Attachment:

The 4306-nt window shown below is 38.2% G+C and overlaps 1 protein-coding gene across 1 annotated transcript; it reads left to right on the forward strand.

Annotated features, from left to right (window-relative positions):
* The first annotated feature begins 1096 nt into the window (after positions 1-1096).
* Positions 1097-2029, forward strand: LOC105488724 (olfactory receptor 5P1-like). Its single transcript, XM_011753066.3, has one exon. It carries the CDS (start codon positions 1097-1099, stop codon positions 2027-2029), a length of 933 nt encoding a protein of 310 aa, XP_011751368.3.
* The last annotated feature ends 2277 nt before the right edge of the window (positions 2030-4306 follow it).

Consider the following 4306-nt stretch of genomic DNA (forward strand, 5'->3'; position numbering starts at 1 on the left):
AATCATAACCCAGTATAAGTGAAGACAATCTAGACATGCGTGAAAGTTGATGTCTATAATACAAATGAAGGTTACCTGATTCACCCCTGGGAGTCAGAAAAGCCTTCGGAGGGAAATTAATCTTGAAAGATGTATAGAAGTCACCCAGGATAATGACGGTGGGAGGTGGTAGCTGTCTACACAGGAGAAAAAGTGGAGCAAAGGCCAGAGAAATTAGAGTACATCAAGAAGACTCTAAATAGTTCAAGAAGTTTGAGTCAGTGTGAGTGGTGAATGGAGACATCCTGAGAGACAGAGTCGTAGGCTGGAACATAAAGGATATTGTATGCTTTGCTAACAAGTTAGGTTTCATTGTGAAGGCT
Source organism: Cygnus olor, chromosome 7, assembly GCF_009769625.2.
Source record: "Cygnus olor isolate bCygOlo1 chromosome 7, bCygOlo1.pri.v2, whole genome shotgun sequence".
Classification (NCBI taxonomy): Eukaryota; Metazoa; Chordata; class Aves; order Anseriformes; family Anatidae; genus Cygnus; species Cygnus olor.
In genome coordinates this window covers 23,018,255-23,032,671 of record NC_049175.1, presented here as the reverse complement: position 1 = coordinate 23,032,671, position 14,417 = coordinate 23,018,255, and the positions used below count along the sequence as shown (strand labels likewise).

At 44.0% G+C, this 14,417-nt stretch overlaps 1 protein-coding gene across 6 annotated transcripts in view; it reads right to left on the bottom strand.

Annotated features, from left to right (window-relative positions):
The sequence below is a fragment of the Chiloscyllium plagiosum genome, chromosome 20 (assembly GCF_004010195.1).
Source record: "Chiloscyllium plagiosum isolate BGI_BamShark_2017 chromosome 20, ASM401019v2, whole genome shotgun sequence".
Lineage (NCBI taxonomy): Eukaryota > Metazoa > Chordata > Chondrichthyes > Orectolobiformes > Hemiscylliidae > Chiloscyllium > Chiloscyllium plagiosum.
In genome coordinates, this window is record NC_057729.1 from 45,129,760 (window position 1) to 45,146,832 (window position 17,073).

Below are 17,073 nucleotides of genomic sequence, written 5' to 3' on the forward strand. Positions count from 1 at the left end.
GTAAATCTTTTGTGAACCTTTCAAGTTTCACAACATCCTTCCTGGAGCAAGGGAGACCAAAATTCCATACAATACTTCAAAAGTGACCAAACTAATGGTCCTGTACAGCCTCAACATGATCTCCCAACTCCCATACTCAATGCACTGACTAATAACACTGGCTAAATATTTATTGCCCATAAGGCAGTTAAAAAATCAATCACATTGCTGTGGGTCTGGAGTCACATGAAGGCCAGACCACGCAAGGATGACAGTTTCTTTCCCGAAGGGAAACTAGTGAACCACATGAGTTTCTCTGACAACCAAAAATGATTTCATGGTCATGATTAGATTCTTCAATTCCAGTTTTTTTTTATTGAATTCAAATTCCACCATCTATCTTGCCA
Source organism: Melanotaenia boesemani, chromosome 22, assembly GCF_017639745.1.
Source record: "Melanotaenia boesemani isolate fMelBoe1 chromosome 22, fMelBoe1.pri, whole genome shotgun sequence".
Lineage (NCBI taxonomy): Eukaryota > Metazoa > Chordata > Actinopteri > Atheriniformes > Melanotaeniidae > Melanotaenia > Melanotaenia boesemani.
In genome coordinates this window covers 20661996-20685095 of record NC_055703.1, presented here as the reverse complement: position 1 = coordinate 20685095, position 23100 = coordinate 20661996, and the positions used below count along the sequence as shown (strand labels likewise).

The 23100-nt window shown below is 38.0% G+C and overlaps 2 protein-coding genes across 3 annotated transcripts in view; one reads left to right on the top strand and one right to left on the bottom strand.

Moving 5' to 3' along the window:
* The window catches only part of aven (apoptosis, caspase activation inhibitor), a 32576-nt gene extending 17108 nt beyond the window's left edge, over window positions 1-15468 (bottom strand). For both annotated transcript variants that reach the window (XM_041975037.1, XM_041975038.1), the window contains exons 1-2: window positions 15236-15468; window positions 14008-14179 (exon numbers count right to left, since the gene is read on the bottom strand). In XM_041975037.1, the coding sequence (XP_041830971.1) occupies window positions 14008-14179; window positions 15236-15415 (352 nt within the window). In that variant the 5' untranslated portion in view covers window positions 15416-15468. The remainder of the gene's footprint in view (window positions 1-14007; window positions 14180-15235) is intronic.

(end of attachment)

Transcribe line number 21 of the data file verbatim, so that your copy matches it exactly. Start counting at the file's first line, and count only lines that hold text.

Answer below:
Source record: "Melanotaenia boesemani isolate fMelBoe1 chromosome 22, fMelBoe1.pri, whole genome shotgun sequence".